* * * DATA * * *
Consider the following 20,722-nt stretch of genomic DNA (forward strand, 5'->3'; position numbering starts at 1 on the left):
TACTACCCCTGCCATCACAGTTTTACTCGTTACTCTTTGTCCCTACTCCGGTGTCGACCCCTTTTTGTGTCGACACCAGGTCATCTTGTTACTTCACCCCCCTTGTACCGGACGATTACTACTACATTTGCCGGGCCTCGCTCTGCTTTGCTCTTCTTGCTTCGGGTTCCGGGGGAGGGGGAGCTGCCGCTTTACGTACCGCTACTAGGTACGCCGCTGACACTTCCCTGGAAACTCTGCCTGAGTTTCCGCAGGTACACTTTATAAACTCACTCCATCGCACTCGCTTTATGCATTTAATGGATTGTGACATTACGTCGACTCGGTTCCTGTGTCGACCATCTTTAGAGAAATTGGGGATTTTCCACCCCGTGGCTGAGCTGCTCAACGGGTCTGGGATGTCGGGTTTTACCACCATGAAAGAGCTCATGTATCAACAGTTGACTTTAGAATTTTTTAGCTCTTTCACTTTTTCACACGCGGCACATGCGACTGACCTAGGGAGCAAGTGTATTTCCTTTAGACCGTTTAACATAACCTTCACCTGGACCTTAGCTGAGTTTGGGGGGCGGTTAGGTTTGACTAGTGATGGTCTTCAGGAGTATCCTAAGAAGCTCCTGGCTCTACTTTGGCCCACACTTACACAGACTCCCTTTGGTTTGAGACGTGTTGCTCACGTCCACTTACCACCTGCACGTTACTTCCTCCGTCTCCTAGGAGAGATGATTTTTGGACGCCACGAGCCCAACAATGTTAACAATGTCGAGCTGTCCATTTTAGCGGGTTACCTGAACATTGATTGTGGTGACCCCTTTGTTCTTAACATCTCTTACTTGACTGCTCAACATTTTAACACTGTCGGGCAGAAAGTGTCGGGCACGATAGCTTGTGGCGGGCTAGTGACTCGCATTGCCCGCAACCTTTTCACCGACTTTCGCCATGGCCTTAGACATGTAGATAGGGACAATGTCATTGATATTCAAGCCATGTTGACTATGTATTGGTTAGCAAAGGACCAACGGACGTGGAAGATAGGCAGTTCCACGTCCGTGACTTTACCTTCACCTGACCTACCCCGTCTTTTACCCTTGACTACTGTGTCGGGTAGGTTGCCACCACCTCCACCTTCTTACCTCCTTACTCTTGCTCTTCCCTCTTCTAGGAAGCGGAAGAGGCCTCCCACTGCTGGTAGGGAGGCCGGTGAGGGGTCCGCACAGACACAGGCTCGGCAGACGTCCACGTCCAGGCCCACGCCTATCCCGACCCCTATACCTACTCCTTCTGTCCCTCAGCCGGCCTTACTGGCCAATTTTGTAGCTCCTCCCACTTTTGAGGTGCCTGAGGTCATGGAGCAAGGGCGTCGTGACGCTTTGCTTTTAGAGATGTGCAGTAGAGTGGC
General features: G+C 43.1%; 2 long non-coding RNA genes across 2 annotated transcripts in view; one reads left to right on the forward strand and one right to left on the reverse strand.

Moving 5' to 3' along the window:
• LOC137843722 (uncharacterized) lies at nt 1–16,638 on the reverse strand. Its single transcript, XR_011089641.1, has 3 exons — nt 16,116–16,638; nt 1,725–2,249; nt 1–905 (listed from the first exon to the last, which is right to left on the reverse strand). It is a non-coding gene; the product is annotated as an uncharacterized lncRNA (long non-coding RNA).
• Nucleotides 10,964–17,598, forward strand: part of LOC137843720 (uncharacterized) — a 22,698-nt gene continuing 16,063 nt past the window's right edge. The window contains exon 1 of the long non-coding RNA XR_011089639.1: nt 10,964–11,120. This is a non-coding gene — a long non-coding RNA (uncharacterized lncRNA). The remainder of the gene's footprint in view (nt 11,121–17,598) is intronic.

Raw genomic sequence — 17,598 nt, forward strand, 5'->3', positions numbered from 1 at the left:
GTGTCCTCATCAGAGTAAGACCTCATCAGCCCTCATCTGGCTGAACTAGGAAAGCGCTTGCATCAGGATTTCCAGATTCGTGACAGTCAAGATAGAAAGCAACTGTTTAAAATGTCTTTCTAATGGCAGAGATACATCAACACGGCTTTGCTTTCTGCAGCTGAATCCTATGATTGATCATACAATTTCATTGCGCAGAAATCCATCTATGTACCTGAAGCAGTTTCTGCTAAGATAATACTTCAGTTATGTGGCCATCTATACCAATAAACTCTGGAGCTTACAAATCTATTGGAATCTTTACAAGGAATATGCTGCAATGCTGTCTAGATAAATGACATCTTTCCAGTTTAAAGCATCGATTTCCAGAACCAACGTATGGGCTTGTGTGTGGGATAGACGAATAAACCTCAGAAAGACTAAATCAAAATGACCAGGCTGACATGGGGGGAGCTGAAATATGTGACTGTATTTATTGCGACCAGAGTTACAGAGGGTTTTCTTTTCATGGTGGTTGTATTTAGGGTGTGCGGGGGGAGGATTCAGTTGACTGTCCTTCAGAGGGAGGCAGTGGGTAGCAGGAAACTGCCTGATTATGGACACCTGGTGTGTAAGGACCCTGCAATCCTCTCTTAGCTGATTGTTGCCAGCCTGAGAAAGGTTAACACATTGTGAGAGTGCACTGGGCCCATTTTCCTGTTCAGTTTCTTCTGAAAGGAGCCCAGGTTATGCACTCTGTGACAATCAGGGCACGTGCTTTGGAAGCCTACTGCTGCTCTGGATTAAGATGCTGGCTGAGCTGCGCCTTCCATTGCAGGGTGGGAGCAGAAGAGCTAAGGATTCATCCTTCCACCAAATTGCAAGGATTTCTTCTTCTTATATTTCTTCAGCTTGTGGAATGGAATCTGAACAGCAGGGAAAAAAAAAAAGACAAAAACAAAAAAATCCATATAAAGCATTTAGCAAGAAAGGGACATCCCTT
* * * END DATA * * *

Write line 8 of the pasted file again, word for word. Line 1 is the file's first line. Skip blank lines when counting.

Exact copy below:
GTGTCCTCATCAGAGTAAGACCTCATCAGCCCTCATCTGGCTGAACTAGGAAAGCGCTTGCATCAGGATTTCCAGATTCGTGACAGTCAAGATAGAAAGCAACTGTTTAAAATGTCTTTCTAATGGCAGAGATACATCAACACGGCTTTGCTTTCTGCAGCTGAATCCTATGATTGATCATACAATTTCATTGCGCAGAAATCCATCTATGTACCTGAAGCAGTTTCTGCTAAGATAATACTTCAGTTATGTGGCCATCTATACCAATAAACTCTGGAGCTTACAAATCTATTGGAATCTTTACAAGGAATATGCTGCAATGCTGTCTAGATAAATGACATCTTTCCAGTTTAAAGCATCGATTTCCAGAACCAACGTATGGGCTTGTGTGTGGGATAGACGAATAAACCTCAGAAAGACTAAATCAAAATGACCAGGCTGACATGGGGGGAGCTGAAATATGTGACTGTATTTATTGCGACCAGAGTTACAGAGGGTTTTCTTTTCATGGTGGTTGTATTTAGGGTGTGCGGGGGGAGGATTCAGTTGACTGTCCTTCAGAGGGAGGCAGTGGGTAGCAGGAAACTGCCTGATTATGGACACCTGGTGTGTAAGGACCCTGCAATCCTCTCTTAGCTGATTGTTGCCAGCCTGAGAAAGGTTAACACATTGTGAGAGTGCACTGGGCCCATTTTCCTGTTCAGTTTCTTCTGAAAGGAGCCCAGGTTATGCACTCTGTGACAATCAGGGCACGTGCTTTGGAAGCCTACTGCTGCTCTGGATTAAGATGCTGGCTGAGCTGCGCCTTCCATTGCAGGGTGGGAGCAGAAGAGCTAAGGATTCATCCTTCCACCAAATTGCAAGGATTTCTTCTTCTTATATTTCTTCAGCTTGTGGAATGGAATCTGAACAGCAGGGAAAAAAAAAAAGACAAAAACAAAAAAATCCATATAAAGCATTTAGCAAGAAAGGGACATCCCTT